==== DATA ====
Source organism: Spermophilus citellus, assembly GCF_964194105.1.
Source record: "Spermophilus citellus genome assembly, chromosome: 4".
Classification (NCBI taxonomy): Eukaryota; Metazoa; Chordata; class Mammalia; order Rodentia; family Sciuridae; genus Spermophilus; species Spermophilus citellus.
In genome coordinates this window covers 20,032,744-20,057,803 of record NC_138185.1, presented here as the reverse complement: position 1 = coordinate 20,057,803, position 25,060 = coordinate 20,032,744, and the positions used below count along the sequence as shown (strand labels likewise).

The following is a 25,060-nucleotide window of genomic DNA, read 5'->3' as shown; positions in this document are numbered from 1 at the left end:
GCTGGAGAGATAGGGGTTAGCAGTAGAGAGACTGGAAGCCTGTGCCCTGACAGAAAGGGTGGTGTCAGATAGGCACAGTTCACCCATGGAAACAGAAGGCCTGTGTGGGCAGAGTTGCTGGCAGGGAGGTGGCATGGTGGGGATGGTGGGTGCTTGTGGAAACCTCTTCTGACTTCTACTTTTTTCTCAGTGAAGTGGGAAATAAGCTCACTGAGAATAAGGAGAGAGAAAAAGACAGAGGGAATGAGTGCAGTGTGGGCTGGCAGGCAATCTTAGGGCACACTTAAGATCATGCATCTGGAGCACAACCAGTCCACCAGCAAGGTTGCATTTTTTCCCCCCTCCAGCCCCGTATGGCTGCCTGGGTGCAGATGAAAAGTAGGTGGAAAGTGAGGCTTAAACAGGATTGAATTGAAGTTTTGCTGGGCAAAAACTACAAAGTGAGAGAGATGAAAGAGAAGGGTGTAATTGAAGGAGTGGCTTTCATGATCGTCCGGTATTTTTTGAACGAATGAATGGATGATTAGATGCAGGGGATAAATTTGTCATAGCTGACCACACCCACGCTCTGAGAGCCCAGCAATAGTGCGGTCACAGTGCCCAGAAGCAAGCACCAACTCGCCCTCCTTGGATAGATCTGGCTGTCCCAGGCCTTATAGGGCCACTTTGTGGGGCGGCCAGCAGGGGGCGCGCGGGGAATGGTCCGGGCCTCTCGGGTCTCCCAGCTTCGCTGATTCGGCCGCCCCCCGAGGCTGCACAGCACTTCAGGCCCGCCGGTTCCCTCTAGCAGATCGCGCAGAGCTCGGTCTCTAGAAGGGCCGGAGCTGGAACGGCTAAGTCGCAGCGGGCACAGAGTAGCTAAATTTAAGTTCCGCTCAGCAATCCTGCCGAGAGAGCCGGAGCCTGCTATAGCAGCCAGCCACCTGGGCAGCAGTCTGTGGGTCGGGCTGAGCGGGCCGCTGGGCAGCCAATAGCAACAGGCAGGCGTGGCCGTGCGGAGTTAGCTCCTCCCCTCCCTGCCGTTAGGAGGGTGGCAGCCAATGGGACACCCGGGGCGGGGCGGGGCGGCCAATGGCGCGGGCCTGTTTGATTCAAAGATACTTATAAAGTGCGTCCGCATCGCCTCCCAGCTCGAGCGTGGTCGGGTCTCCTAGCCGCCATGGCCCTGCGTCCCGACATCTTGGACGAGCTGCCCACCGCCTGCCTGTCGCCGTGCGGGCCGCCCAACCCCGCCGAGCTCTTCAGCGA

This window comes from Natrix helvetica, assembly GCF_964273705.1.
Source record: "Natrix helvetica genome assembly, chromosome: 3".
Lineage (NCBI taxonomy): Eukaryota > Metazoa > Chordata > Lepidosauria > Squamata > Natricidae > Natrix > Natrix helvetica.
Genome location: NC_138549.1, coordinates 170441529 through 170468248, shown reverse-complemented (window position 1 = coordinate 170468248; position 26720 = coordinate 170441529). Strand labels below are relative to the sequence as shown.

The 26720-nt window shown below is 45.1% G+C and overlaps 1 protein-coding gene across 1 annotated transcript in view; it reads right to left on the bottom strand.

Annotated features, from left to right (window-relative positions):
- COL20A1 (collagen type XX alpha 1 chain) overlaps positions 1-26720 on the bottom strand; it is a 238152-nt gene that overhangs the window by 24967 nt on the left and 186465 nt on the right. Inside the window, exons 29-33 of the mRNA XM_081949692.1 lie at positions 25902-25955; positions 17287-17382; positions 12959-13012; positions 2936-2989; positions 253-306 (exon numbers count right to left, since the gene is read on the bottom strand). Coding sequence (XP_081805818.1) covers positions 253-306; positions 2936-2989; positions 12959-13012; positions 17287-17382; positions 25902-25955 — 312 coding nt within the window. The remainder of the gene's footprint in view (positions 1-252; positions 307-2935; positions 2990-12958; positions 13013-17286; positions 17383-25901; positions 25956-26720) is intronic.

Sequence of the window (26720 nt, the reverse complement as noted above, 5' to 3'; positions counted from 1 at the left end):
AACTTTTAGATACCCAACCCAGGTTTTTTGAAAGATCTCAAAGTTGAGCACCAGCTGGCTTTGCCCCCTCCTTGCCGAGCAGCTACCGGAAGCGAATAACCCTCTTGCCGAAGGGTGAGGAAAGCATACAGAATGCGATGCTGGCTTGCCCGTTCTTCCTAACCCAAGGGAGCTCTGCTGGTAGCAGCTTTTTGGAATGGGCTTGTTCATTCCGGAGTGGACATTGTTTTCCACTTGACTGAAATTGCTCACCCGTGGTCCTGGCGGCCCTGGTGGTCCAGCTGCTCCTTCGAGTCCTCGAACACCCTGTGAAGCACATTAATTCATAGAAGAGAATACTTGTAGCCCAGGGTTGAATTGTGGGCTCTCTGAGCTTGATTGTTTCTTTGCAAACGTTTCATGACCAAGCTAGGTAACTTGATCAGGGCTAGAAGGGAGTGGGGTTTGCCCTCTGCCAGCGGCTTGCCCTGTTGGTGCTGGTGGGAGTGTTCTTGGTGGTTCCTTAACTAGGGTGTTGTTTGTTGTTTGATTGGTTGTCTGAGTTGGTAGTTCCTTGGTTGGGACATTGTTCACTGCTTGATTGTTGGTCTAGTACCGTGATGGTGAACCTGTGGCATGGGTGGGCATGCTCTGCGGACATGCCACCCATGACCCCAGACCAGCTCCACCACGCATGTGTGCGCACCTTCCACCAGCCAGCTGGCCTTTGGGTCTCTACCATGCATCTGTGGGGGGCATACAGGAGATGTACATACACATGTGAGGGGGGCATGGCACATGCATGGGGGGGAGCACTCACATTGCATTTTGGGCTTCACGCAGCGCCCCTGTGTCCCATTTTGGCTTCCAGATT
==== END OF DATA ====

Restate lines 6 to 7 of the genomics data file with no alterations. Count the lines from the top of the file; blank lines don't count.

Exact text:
GCTGGAGAGATAGGGGTTAGCAGTAGAGAGACTGGAAGCCTGTGCCCTGACAGAAAGGGTGGTGTCAGATAGGCACAGTTCACCCATGGAAACAGAAGGCCTGTGTGGGCAGAGTTGCTGGCAGGGAGGTGGCATGGTGGGGATGGTGGGTGCTTGTGGAAACCTCTTCTGACTTCTACTTTTTTCTCAGTGAAGTGGGAAATAAGCTCACTGAGAATAAGGAGAGAGAAAAAGACAGAGGGAATGAGTGCAGTGTGGGCTGGCAGGCAATCTTAGGGCACACTTAAGATCATGCATCTGGAGCACAACCAGTCCACCAGCAAGGTTGCATTTTTTCCCCCCTCCAGCCCCGTATGGCTGCCTGGGTGCAGATGAAAAGTAGGTGGAAAGTGAGGCTTAAACAGGATTGAATTGAAGTTTTGCTGGGCAAAAACTACAAAGTGAGAGAGATGAAAGAGAAGGGTGTAATTGAAGGAGTGGCTTTCATGATCGTCCGGTATTTTTTGAACGAATGAATGGATGATTAGATGCAGGGGATAAATTTGTCATAGCTGACCACACCCACGCTCTGAGAGCCCAGCAATAGTGCGGTCACAGTGCCCAGAAGCAAGCACCAACTCGCCCTCCTTGGATAGATCTGGCTGTCCCAGGCCTTATAGGGCCACTTTGTGGGGCGGCCAGCAGGGGGCGCGCGGGGAATGGTCCGGGCCTCTCGGGTCTCCCAGCTTCGCTGATTCGGCCGCCCCCCGAGGCTGCACAGCACTTCAGGCCCGCCGGTTCCCTCTAGCAGATCGCGCAGAGCTCGGTCTCTAGAAGGGCCGGAGCTGGAACGGCTAAGTCGCAGCGGGCACAGAGTAGCTAAATTTAAGTTCCGCTCAGCAATCCTGCCGAGAGAGCCGGAGCCTGCTATAGCAGCCAGCCACCTGGGCAGCAGTCTGTGGGTCGGGCTGAGCGGGCCGCTGGGCAGCCAATAGCAACAGGCAGGCGTGGCCGTGCGGAGTTAGCTCCTCCCCTCCCTGCCGTTAGGAGGGTGGCAGCCAATGGGACACCCGGGGCGGGGCGGGGCGGCCAATGGCGCGGGCCTGTTTGATTCAAAGATACTTATAAAGTGCGTCCGCATCGCCTCCCAGCTCGAGCGTGGTCGGGTCTCCTAGCCGCCATGGCCCTGCGTCCCGACATCTTGGACGAGCTGCCCACCGCCTGCCTGTCGCCGTGCGGGCCGCCCAACCCCGCCGAGCTCTTCAGCGA

This window comes from Natrix helvetica, assembly GCF_964273705.1.